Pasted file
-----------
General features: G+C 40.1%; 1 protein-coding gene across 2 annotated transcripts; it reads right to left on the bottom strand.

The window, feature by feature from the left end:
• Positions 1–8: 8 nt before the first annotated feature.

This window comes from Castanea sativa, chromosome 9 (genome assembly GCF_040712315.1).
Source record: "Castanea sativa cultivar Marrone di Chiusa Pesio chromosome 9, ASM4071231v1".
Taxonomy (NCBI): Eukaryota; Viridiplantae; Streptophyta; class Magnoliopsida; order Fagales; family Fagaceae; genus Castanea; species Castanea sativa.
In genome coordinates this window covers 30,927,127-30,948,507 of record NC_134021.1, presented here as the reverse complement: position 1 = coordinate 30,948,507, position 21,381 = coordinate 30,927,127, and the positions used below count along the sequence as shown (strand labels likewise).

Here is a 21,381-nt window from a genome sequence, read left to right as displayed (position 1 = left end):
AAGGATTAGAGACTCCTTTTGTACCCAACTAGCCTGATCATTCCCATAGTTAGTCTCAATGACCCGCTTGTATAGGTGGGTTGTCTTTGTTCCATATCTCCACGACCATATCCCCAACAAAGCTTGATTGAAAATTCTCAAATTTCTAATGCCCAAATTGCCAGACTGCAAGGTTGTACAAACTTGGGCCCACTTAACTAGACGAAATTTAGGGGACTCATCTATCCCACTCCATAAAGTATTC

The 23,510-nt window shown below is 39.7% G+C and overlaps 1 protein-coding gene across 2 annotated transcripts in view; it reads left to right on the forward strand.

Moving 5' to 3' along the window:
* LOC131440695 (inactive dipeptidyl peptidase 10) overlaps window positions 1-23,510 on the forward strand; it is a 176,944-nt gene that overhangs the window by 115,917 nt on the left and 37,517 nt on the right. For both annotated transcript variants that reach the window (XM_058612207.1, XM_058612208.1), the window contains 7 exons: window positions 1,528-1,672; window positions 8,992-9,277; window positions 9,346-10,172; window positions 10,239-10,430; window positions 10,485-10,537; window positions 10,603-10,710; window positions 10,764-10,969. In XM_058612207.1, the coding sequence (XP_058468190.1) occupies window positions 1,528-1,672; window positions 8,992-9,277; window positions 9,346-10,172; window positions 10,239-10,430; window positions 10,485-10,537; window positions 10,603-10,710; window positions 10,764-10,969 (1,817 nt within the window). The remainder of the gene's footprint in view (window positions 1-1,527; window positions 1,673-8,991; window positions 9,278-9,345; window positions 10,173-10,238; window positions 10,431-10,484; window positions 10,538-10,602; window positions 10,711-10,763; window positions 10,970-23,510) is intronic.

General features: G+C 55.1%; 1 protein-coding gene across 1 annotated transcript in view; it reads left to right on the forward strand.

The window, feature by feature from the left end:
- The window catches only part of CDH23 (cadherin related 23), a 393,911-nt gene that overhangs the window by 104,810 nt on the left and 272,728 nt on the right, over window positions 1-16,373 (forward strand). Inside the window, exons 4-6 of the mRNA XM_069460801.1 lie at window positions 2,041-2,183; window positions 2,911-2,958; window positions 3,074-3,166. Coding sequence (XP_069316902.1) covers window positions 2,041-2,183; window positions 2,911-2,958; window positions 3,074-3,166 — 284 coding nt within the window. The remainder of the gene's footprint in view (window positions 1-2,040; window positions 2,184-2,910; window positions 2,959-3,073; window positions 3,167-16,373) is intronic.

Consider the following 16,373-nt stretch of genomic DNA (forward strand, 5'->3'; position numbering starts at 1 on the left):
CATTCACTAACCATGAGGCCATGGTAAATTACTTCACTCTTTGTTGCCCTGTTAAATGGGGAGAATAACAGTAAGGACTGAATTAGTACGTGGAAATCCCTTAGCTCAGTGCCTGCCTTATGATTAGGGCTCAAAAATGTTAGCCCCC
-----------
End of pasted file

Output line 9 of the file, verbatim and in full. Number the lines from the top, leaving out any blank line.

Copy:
AAGGATTAGAGACTCCTTTTGTACCCAACTAGCCTGATCATTCCCATAGTTAGTCTCAATGACCCGCTTGTATAGGTGGGTTGTCTTTGTTCCATATCTCCACGACCATATCCCCAACAAAGCTTGATTGAAAATTCTCAAATTTCTAATGCCCAAATTGCCAGACTGCAAGGTTGTACAAACTTGGGCCCACTTAACTAGACGAAATTTAGGGGACTCATCTATCCCACTCCATAAAGTATTC